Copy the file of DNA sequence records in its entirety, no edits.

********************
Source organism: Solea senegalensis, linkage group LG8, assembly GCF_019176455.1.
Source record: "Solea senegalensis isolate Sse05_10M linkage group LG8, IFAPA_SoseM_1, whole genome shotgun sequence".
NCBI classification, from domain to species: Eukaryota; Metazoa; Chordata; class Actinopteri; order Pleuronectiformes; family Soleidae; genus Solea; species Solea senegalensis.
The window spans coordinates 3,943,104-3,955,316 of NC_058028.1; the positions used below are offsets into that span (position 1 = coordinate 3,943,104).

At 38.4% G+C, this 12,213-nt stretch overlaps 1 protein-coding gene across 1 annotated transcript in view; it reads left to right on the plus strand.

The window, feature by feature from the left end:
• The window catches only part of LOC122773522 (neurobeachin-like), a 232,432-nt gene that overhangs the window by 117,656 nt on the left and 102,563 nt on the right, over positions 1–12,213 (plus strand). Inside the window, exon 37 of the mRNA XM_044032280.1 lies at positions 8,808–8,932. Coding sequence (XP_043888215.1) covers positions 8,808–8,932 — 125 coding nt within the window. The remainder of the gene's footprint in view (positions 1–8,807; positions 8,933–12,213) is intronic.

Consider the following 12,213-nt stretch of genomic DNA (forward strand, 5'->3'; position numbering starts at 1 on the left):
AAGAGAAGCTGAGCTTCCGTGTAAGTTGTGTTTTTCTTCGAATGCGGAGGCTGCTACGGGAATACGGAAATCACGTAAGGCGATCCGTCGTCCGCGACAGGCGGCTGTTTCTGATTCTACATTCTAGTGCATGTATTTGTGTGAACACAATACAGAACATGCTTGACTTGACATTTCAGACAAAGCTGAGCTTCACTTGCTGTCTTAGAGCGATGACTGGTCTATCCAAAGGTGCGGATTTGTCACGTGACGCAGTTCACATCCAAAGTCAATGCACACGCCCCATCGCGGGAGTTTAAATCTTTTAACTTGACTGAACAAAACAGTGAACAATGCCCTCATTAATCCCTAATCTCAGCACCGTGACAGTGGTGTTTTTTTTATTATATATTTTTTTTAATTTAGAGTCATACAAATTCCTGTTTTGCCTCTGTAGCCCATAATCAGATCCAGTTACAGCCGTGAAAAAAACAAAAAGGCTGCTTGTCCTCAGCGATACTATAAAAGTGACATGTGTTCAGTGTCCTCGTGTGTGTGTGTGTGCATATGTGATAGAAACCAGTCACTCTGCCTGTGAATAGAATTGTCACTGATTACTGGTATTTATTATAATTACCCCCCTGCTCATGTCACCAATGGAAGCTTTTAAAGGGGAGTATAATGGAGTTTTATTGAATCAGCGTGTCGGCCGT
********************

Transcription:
Source organism: Solea senegalensis, linkage group LG8, assembly GCF_019176455.1.
Source record: "Solea senegalensis isolate Sse05_10M linkage group LG8, IFAPA_SoseM_1, whole genome shotgun sequence".
NCBI classification, from domain to species: Eukaryota; Metazoa; Chordata; class Actinopteri; order Pleuronectiformes; family Soleidae; genus Solea; species Solea senegalensis.
The window spans coordinates 3,943,104-3,955,316 of NC_058028.1; the positions used below are offsets into that span (position 1 = coordinate 3,943,104).

At 38.4% G+C, this 12,213-nt stretch overlaps 1 protein-coding gene across 1 annotated transcript in view; it reads left to right on the plus strand.

The window, feature by feature from the left end:
• The window catches only part of LOC122773522 (neurobeachin-like), a 232,432-nt gene that overhangs the window by 117,656 nt on the left and 102,563 nt on the right, over positions 1–12,213 (plus strand). Inside the window, exon 37 of the mRNA XM_044032280.1 lies at positions 8,808–8,932. Coding sequence (XP_043888215.1) covers positions 8,808–8,932 — 125 coding nt within the window. The remainder of the gene's footprint in view (positions 1–8,807; positions 8,933–12,213) is intronic.

Consider the following 12,213-nt stretch of genomic DNA (forward strand, 5'->3'; position numbering starts at 1 on the left):
AAGAGAAGCTGAGCTTCCGTGTAAGTTGTGTTTTTCTTCGAATGCGGAGGCTGCTACGGGAATACGGAAATCACGTAAGGCGATCCGTCGTCCGCGACAGGCGGCTGTTTCTGATTCTACATTCTAGTGCATGTATTTGTGTGAACACAATACAGAACATGCTTGACTTGACATTTCAGACAAAGCTGAGCTTCACTTGCTGTCTTAGAGCGATGACTGGTCTATCCAAAGGTGCGGATTTGTCACGTGACGCAGTTCACATCCAAAGTCAATGCACACGCCCCATCGCGGGAGTTTAAATCTTTTAACTTGACTGAACAAAACAGTGAACAATGCCCTCATTAATCCCTAATCTCAGCACCGTGACAGTGGTGTTTTTTTTATTATATATTTTTTTTAATTTAGAGTCATACAAATTCCTGTTTTGCCTCTGTAGCCCATAATCAGATCCAGTTACAGCCGTGAAAAAAACAAAAAGGCTGCTTGTCCTCAGCGATACTATAAAAGTGACATGTGTTCAGTGTCCTCGTGTGTGTGTGTGTGCATATGTGATAGAAACCAGTCACTCTGCCTGTGAATAGAATTGTCACTGATTACTGGTATTTATTATAATTACCCCCCTGCTCATGTCACCAATGGAAGCTTTTAAAGGGGAGTATAATGGAGTTTTATTGAATCAGCGTGTCGGCCGT